The first number is the one visible on the website's description for each fund, e.g. the Canadian Fundamental Value Index Fund (TSX: CRQ) says the fund's "Management Fees" are 0.65%. (The other fundamental equity index funds - International, US and Japan have the same annual fee.)
The second number appears on page 19 in the Prospectus. CRQ in 2008 had a "Management Expense Ratio" (MER) of 0.70% in 2008 and 0.69% in 2007.
The difference between the Management Fee and the MER is not directly explained but it seems to be that the MER also includes other costs (i.e. MER = Management Fee + Other Expenses). Page 18 of the Prospectus says such expenses come directly out of the fund and they include: "... expenses related to the implementation and on-going operation of an independent review committee under NI 81-107, brokerage expenses and commissions, income taxes and withholding taxes, transaction costs incurred by the Custodian and extraordinary expenses."
Maybe there is a cap on fees to limit what comes out of the fund, which is what it actually costs a Claymore investor, but I could not find this stated anywhere in the Prospectus. It is the MER that counts to the investor and Claymore should post the MER front and center on the ETF's webpage. Better yet, they should do as iShares does (see the iShares Prospectus e.g. page 23 last paragraph) and simply cap the fees.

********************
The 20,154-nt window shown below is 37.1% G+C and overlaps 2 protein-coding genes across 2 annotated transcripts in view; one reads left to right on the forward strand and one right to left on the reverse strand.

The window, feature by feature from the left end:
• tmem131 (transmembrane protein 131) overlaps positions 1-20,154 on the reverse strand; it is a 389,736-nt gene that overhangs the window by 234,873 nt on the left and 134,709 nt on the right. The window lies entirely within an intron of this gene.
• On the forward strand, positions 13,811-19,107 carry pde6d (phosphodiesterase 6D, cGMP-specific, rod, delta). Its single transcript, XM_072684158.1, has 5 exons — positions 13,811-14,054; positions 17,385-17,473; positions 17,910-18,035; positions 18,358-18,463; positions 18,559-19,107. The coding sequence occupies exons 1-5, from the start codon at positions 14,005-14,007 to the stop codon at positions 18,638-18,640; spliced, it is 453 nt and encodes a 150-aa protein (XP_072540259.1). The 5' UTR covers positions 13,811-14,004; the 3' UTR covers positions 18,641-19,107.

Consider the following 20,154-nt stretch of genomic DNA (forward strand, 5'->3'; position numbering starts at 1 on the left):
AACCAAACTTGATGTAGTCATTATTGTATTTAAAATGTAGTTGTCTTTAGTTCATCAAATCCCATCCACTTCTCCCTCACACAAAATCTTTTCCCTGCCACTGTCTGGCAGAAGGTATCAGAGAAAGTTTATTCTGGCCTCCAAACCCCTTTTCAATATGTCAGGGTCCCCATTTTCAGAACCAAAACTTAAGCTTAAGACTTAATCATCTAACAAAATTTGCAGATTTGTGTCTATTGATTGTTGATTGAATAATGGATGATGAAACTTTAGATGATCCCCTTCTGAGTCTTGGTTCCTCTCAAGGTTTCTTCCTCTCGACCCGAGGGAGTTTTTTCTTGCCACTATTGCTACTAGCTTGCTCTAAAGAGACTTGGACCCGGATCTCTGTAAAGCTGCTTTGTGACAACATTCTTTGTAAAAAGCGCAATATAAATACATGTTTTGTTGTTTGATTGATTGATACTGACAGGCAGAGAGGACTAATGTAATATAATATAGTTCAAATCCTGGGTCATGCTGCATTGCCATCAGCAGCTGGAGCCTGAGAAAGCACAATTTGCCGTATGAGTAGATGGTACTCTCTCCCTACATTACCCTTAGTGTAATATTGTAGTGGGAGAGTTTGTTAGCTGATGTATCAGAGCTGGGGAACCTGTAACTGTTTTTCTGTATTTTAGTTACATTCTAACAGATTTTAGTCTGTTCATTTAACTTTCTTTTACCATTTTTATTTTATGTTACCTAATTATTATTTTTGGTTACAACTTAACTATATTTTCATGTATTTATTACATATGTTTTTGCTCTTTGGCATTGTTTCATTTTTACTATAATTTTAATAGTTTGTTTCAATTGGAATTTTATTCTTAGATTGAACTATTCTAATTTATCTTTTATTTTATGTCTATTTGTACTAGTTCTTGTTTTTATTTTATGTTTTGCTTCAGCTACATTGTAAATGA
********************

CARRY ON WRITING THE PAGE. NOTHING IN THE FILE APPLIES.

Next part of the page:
The danger of Claymore's approach is the confusion evident over at Morningstar, where the CRQ Management Fee has been relabelled the MER).
The same problem applies to the other Fundamental Equity Funds:
- Japan - 2008 MER 0.80% vs Management Fee 0.65%
- US (Hedged) - 2008 MER 0.82% vs Management Fee 0.65%
- International (TSX: CIE) - 2008 MER 0.56% ... but Claymore charges 0.65%? Huh? How can it be that the investor pays less than the Management Fee charged, which doesn't even include all expenses?
Update ... on page 36 of the Prospectus, Claymore says that when funds like CIE hold other Claymore ETFs within them, it is bound by securities regulations not charge management fees twice. If they excluded the fees charged within the Japan and Canada funds - about a quarter of the holdings - from the calculation of CIE's expenses, that would lower CIE's fees by about a quarter. Adding back that missing quarter (0.56%/0.75 = 0.74%) would bring CIE's MER up to around the same level as the other funds.